And Tax Justice Network spokesman John Christensen argued in a TVNZ interview NZ’s double taxation and information exchange agreements touted by IRD and PM Key are “pretty useless” because they only work on the on-request model.
…if a tax authority elsewhere gets wind of the fact that someone might have a trust in New Zealand, then the courts might permit information exchange. That simply isn’t good enough.
How to fix the problem?
There are several approaches to fix the problem.
Labour Party Leader Andrew Little has suggested banning foreign trusts altogether; telling TVNZ; “I see no value in them. I cannot see what the purpose is apart from allowing others -you know, citizens in other countries to avoid their tax responsibilities in their home countries. And I’m at the point now where I’m saying, ‘Actually, unless I could be convinced otherwise, that we should just get rid of them.”
“I don’t see any value for New Zealand, and the only argument that’s been put up so far is they generate $24 million in fees for lawyers and accountants. Well, actually, that’s not a reason. If we want to talk about economic development, there’s other things we should be doing,” Little added.
Russell, meanwhile, suggests the best solution is to collect and disclose more information;
At a minimum, we should apply the rules we currently apply to foreign trusts with Australian settlors to all foreign trusts. That is, we should collect the names of settlors and disclose them to the relevant overseas tax authorities under our existing information sharing protocols.
However, I think that in addition to collecting the names of the settlors, we should also collect the names of the beneficiaries, and standard financial data, such as income earned, assets held and distributions made. This information should be shared with overseas jurisdictions using our existing information sharing protocols.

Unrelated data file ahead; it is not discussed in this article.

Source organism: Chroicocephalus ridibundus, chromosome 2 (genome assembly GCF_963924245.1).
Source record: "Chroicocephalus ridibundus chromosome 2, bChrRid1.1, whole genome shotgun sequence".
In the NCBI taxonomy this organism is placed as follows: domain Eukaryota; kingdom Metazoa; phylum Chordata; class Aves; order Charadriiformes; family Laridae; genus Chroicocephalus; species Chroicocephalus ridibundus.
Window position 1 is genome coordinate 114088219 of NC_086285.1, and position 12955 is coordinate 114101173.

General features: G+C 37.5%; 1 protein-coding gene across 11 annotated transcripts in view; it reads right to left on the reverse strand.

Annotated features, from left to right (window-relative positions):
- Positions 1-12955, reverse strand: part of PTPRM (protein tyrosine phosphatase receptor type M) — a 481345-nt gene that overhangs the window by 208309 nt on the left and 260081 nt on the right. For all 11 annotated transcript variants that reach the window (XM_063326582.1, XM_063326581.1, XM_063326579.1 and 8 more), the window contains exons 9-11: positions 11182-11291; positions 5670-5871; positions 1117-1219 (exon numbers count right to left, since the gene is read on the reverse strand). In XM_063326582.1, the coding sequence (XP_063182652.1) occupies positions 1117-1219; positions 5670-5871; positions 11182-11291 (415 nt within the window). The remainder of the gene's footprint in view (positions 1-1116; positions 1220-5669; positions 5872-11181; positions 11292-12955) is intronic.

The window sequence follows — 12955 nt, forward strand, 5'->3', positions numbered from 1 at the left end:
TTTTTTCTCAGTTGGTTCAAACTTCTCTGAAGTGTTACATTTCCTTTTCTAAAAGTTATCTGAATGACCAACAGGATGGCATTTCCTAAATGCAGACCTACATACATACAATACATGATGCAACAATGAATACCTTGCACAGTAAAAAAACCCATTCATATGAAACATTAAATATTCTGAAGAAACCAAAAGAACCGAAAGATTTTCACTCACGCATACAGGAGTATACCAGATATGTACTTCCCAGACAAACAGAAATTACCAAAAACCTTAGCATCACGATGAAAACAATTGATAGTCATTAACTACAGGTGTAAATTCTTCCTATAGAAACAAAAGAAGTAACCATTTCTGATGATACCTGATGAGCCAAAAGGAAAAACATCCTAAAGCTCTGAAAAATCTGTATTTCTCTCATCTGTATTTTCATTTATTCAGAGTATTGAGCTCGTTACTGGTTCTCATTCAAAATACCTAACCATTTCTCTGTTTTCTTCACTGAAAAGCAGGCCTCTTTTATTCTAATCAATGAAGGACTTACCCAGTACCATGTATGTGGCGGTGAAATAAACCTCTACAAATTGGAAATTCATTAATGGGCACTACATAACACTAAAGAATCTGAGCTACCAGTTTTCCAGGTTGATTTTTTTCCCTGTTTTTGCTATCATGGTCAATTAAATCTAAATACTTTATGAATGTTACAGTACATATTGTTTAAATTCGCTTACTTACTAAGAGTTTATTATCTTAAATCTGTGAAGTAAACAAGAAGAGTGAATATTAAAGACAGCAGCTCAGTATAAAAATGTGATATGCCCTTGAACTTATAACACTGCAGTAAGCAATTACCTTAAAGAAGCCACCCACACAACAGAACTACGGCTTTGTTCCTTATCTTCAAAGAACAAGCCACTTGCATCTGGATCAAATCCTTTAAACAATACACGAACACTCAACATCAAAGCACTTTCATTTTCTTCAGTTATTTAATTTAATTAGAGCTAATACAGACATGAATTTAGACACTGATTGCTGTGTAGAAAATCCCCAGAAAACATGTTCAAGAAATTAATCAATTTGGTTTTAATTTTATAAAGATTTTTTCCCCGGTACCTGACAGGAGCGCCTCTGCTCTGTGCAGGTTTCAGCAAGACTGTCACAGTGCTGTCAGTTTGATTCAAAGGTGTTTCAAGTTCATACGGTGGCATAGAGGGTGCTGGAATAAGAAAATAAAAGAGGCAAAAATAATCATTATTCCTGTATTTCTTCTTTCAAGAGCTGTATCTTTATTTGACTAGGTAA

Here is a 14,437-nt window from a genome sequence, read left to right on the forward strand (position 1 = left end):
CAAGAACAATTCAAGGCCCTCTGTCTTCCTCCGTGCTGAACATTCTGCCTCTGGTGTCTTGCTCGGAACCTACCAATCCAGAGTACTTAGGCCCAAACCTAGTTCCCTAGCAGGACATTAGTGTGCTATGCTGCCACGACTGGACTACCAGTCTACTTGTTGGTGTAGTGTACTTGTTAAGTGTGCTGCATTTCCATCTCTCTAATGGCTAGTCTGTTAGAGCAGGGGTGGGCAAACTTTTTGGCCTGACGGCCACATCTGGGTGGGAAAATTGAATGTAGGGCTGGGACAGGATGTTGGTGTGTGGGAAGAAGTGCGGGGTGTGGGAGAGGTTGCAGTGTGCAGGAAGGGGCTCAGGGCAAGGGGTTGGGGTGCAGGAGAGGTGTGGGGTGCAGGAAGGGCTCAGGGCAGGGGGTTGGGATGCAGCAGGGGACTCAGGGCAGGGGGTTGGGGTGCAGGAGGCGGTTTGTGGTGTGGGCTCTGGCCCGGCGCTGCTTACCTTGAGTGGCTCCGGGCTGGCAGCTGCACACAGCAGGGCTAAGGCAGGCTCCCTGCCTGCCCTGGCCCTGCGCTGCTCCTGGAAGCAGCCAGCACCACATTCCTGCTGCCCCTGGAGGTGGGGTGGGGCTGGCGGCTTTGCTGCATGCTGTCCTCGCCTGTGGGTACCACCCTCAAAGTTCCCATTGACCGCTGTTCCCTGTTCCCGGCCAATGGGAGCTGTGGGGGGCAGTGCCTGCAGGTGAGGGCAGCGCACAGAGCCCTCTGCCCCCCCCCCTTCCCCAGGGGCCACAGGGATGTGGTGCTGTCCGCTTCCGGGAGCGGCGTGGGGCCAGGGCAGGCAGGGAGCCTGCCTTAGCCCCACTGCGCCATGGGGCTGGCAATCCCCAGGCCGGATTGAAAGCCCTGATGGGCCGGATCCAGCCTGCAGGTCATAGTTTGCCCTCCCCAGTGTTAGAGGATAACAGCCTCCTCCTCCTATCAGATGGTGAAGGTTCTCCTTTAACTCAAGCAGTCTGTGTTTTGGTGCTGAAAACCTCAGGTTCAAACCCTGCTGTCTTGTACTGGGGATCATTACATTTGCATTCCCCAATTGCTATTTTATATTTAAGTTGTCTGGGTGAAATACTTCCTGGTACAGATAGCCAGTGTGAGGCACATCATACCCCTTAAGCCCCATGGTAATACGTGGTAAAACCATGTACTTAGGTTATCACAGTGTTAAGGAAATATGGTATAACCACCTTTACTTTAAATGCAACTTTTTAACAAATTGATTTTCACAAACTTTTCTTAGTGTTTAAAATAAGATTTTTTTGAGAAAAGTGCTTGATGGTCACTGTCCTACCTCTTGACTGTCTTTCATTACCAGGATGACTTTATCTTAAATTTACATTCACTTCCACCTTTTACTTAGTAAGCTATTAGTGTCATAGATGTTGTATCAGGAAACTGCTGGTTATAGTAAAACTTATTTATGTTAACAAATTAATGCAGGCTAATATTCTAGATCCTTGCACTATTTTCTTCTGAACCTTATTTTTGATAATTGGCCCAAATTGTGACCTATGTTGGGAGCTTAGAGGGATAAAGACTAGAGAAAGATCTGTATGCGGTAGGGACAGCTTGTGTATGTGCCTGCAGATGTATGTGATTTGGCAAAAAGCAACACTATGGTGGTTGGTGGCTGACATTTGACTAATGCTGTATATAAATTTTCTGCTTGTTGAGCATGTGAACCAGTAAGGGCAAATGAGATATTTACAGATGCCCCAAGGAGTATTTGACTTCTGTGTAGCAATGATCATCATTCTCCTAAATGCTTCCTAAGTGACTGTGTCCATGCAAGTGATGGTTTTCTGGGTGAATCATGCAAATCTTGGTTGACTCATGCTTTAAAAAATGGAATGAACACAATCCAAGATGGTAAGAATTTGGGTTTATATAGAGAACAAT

There would be no need to make any special rules with respect to penalties and filing dates and so on. These would all be covered by existing legislation.
If there are people who are using New Zealand foreign trusts for the purpose of avoiding or evading tax, then the prospect of having information disclosed to the relevant authorities in their own countries should be sufficient to encourage them to take their business elsewhere. Anyone who has a legitimate reason for using a foreign trust should still be able to do so, because they will already have been disclosing all the relevant information to authorities in their own countries.
Transparency International suggests a centralised register;
New Zealand should consider establishing a centralised register which maintains beneficial ownership information on all legal entities registered in New Zealand, any intermediate legal entities registered offshore, and final beneficial owners. This register should be accessed by law enforcement and regulatory supervisors. The register will be an effective tool to enable law enforcement to look through offshore vehicles in investigations where they may be used to disguise the beneficial owners.
A register would also allow New Zealand to provide timely and extensive international cooperation in investigations of tax evasion and corruption cases. The beneficial ownership registers should contain sufficient information about the trusts and companies to allow authorities to identify and understand the natural persons who exercise effective control over the corporate vehicles.
The definitions should ensure consistency with international standards set by the FATF [Financial Action Task Force] and OECD. For example:
for companies, this should include all natural persons with greater than 25% shareholding, and
for trusts, this should include information on the trustees, settlors, protectors (if any) and the beneficiaries of a fixed trust.
We further recommend that the Register be so configured to flag suspicious activity and registrations automatically to New Zealand enforcement agencies and regulators, rather than to allow it to be only interrogated only when an investigation is deemed necessary.
New Zealand has committed the implementation of the automatic exchange information (AEOI) requirements in 2017 and this will enhance the transparency of the foreign trusts. However, this should be extended to ensure that real time information is available on trusts for use by authorities.
Then there are the ideas of Ron Pol, a legal business consultant who has spent more than two years undertaking doctoral research for a political science PhD in policy effectiveness and anti-money laundering.